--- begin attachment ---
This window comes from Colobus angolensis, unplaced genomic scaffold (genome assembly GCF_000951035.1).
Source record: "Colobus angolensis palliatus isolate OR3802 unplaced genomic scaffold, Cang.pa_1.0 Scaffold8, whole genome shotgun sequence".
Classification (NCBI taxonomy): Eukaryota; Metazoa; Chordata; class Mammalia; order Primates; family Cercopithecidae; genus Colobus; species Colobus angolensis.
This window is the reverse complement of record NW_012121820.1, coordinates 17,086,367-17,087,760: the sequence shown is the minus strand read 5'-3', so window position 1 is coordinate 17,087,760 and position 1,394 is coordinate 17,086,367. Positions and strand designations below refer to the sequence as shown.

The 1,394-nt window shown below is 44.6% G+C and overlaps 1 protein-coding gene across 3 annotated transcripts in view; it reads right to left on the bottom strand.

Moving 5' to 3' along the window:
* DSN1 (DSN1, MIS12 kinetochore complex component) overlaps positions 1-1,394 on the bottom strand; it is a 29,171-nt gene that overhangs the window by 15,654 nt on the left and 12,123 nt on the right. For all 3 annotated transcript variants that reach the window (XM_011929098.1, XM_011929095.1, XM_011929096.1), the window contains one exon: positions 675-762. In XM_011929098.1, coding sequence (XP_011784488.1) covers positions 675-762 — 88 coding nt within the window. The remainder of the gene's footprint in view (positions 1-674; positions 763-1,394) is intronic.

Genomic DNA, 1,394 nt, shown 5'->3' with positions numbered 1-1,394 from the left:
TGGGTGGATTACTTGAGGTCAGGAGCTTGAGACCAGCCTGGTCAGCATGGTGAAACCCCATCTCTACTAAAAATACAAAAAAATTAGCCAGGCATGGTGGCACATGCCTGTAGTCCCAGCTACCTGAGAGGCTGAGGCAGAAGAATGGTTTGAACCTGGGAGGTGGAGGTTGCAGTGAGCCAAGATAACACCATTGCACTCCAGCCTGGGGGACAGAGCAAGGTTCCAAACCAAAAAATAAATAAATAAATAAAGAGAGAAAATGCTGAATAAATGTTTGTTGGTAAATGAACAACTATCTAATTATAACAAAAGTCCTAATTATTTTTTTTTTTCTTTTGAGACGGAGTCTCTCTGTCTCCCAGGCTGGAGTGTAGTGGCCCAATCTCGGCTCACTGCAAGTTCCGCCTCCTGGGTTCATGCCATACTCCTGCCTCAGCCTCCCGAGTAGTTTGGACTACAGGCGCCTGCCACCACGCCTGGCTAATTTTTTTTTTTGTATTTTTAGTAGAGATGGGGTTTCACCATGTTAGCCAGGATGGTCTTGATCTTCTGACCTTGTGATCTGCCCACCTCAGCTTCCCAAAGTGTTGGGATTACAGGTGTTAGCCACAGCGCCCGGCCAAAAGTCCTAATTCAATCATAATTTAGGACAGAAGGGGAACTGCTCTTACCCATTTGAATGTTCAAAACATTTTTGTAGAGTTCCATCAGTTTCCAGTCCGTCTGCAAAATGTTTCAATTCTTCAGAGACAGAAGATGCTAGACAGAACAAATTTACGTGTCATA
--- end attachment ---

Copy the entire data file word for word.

This window comes from Colobus angolensis, unplaced genomic scaffold (genome assembly GCF_000951035.1).
Source record: "Colobus angolensis palliatus isolate OR3802 unplaced genomic scaffold, Cang.pa_1.0 Scaffold8, whole genome shotgun sequence".
Classification (NCBI taxonomy): Eukaryota; Metazoa; Chordata; class Mammalia; order Primates; family Cercopithecidae; genus Colobus; species Colobus angolensis.
This window is the reverse complement of record NW_012121820.1, coordinates 17,086,367-17,087,760: the sequence shown is the minus strand read 5'-3', so window position 1 is coordinate 17,087,760 and position 1,394 is coordinate 17,086,367. Positions and strand designations below refer to the sequence as shown.

The 1,394-nt window shown below is 44.6% G+C and overlaps 1 protein-coding gene across 3 annotated transcripts in view; it reads right to left on the bottom strand.

Moving 5' to 3' along the window:
* DSN1 (DSN1, MIS12 kinetochore complex component) overlaps positions 1-1,394 on the bottom strand; it is a 29,171-nt gene that overhangs the window by 15,654 nt on the left and 12,123 nt on the right. For all 3 annotated transcript variants that reach the window (XM_011929098.1, XM_011929095.1, XM_011929096.1), the window contains one exon: positions 675-762. In XM_011929098.1, coding sequence (XP_011784488.1) covers positions 675-762 — 88 coding nt within the window. The remainder of the gene's footprint in view (positions 1-674; positions 763-1,394) is intronic.

Genomic DNA, 1,394 nt, shown 5'->3' with positions numbered 1-1,394 from the left:
TGGGTGGATTACTTGAGGTCAGGAGCTTGAGACCAGCCTGGTCAGCATGGTGAAACCCCATCTCTACTAAAAATACAAAAAAATTAGCCAGGCATGGTGGCACATGCCTGTAGTCCCAGCTACCTGAGAGGCTGAGGCAGAAGAATGGTTTGAACCTGGGAGGTGGAGGTTGCAGTGAGCCAAGATAACACCATTGCACTCCAGCCTGGGGGACAGAGCAAGGTTCCAAACCAAAAAATAAATAAATAAATAAAGAGAGAAAATGCTGAATAAATGTTTGTTGGTAAATGAACAACTATCTAATTATAACAAAAGTCCTAATTATTTTTTTTTTTCTTTTGAGACGGAGTCTCTCTGTCTCCCAGGCTGGAGTGTAGTGGCCCAATCTCGGCTCACTGCAAGTTCCGCCTCCTGGGTTCATGCCATACTCCTGCCTCAGCCTCCCGAGTAGTTTGGACTACAGGCGCCTGCCACCACGCCTGGCTAATTTTTTTTTTTGTATTTTTAGTAGAGATGGGGTTTCACCATGTTAGCCAGGATGGTCTTGATCTTCTGACCTTGTGATCTGCCCACCTCAGCTTCCCAAAGTGTTGGGATTACAGGTGTTAGCCACAGCGCCCGGCCAAAAGTCCTAATTCAATCATAATTTAGGACAGAAGGGGAACTGCTCTTACCCATTTGAATGTTCAAAACATTTTTGTAGAGTTCCATCAGTTTCCAGTCCGTCTGCAAAATGTTTCAATTCTTCAGAGACAGAAGATGCTAGACAGAACAAATTTACGTGTCATA